Health advice is the information or recommendations from a health care professional about what you can do to improve your health. It includes things like diet, exercise, smoking cessation and mental wellness. Health advice can also include a recommendation for a screening or test, and it can refer you to other services, programs or specialists that can help you.

Talk to your doctor if you have any health concerns. You may need to see a specialist, or you might need regular check-ups with your primary care doctor. It is important to get these tests and screenings so that any problems can be treated early before they become serious.

Eat a balanced diet. This means getting plenty of vegetables and fruit, especially dark greens and oranges, plus whole grains and lean protein. Aim for a minimum of 5 portions of these foods each day. Avoid junk food and too much salt. If you do eat junk food, try to limit how often you have it and make sure it’s low in fat. If you eat meat, choose lean cuts and cut off any visible fat. If you eat dairy, use low-fat milk and reduced-fat yoghurt. Choose vegetable oils and spreads instead of butter or lard and opt for cheese with a lower salt content.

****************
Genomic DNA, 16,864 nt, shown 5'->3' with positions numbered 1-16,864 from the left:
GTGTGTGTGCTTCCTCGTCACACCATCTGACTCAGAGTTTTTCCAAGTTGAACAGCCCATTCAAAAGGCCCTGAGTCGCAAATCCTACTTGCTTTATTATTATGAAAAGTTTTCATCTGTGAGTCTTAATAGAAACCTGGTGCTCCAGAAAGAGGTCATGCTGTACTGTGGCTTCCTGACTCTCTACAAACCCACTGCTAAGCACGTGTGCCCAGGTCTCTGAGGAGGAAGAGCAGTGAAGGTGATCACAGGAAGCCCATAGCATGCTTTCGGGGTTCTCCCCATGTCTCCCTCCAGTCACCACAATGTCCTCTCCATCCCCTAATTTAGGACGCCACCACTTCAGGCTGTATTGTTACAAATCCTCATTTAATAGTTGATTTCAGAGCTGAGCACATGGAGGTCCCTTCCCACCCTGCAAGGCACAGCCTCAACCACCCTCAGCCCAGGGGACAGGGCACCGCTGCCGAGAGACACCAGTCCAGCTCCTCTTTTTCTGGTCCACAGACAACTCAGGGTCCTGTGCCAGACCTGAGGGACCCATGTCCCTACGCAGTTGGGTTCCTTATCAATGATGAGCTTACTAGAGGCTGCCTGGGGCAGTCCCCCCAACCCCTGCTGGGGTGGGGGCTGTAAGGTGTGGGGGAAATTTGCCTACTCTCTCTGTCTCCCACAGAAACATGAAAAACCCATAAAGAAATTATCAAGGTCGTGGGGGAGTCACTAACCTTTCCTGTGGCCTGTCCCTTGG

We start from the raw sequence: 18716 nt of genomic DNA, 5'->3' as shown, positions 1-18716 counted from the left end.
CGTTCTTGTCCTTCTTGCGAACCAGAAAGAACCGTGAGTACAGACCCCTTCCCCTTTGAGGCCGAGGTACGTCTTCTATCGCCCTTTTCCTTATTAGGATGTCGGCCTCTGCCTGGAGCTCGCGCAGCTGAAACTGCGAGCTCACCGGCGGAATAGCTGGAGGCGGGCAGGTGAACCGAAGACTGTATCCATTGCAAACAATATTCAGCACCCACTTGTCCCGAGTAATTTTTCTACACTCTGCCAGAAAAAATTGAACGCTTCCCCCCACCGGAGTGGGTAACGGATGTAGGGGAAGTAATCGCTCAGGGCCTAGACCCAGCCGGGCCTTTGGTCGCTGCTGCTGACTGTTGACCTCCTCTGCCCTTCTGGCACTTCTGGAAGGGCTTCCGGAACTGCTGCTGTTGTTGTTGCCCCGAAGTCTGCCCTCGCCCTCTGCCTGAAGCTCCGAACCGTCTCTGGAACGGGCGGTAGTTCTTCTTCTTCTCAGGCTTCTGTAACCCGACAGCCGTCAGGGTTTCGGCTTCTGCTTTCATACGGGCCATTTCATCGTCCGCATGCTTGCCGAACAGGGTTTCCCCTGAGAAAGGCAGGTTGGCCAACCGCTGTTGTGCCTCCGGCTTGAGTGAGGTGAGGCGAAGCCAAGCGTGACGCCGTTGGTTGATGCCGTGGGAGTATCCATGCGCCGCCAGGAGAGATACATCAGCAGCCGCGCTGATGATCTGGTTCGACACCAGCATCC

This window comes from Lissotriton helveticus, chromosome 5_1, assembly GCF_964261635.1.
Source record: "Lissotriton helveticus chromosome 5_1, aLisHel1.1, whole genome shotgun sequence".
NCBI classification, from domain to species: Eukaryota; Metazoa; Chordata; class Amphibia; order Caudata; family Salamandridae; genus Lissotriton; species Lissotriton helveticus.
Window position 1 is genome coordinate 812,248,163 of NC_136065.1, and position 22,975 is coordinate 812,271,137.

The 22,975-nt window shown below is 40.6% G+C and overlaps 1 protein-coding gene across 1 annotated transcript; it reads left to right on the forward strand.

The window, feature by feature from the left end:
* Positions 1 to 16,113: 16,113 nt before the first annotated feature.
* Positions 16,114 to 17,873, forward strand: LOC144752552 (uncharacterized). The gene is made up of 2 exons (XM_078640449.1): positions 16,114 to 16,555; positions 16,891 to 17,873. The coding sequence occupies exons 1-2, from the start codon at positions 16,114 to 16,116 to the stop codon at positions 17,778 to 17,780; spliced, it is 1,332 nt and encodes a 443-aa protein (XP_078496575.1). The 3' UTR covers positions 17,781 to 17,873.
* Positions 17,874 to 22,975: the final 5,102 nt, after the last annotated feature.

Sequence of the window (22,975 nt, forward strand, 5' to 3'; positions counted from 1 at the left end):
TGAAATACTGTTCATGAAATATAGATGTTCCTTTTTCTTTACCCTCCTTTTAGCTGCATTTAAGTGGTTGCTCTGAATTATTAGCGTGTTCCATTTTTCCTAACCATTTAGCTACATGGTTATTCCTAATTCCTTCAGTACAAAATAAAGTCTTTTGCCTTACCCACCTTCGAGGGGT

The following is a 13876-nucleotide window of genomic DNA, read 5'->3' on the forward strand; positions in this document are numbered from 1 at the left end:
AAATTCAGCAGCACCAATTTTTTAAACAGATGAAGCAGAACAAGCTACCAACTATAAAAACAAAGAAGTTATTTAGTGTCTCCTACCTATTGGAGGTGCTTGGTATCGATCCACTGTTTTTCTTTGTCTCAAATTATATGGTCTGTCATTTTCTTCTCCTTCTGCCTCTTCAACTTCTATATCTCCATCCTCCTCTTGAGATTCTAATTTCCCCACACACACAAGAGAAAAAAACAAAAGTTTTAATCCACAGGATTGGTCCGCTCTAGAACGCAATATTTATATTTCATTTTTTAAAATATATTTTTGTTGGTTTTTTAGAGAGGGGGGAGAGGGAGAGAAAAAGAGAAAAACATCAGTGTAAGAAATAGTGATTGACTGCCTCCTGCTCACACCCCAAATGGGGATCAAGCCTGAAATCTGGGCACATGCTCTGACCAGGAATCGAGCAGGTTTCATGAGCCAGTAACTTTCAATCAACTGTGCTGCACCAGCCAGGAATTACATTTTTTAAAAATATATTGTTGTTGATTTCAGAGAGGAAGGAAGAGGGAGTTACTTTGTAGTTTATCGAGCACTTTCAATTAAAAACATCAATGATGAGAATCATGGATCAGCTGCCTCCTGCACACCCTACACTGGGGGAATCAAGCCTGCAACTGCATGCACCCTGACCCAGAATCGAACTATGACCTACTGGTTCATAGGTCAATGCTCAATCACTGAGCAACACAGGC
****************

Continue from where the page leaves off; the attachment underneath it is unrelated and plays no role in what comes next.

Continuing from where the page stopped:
Drink water. It’s not only important for hydration but it can boost your concentration and keep you from overeating. Try to avoid sugary and caffeinated drinks as they can be high in calories. Aim for at least 112 – 2 cups (250-500ml) of fluids each day.

Exercise regularly. You can do this in a variety of ways, including walking, swimming, dancing, playing sports and gardening. It’s also important to take part in activities that promote mental wellbeing, such as yoga or meditation.

Visit your campus clinic or doctor. It’s easy to miss appointments or get caught up in a busy schedule but it is important to get health screenings and treatment on a regular basis. If you have a condition such as depression, it’s vital to seek support and treatment. You can also speak to a friend or family member for emotional support.

Remember that condoms aren’t 100 percent foolproof and can still allow you to catch sexually transmitted infections such as chlamydia, herpes and HIV/AIDS. If you have any concerns about STIs or HIV, talk to your health care provider.

If you smoke, quit as soon as possible to protect your lungs, heart and teeth. Also, don’t drive while under the influence of alcohol or drugs. This can put you and others at risk of injury or death. Hälsorådgivning

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